“Oh, Meg, that’s what I felt, only not so clearly, when the Wilcoxes were so competent, and seemed to have their hands on all the ropes. “
“Don’t you feel it now?”
“I remember Paul at breakfast,” said Helen quietly. “I shall never forget him. He had nothing to fall back upon. I know that personal relations are the real life, for ever and ever.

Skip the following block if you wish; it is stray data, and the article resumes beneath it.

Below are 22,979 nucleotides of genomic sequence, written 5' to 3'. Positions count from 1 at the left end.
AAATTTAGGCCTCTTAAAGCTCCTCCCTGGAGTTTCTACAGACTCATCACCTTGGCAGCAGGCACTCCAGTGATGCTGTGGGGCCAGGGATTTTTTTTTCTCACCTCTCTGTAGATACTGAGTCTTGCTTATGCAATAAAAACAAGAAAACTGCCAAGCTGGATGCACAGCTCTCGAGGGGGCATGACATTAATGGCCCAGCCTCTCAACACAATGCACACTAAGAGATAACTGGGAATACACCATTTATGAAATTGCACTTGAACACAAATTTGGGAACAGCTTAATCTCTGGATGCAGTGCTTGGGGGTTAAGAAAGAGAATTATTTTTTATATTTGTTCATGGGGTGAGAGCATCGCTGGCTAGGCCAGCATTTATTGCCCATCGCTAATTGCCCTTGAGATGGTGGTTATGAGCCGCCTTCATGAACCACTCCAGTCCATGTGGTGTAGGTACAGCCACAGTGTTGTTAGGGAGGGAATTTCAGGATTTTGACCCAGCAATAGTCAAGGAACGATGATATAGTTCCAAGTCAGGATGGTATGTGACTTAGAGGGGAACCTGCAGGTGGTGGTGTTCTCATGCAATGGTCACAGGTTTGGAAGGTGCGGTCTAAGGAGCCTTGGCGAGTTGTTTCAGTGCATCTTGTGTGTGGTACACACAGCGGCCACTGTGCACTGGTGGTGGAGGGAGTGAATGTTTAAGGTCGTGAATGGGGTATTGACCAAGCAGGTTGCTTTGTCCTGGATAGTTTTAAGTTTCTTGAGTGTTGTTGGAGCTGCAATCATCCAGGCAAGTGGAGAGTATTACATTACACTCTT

So the Wilcox episode fell into the background, leaving behind it memories of sweetness and horror that mingled, and the sisters pursued the life that Helen had commended. They talked to each other and to other people, they filled the tall thin house at Wickham Place with those whom they liked or could befriend. They even attended public meetings. In their own fashion they cared deeply about politics, though not as politicians would have us care; they desired that public life should mirror whatever is good in the life within. Temperance, tolerance, and sexual equality were intelligible cries to them; whereas they did not follow our Forward Policy in Thibet with the keen attention that it merits, and would at times dismiss the whole British Empire with a puzzled, if reverent, sigh. Not out of them are the shows of history erected: the world would be a grey, bloodless place were it entirely composed of Miss Schlegels. But the world being what it is, perhaps they shine out in it like stars.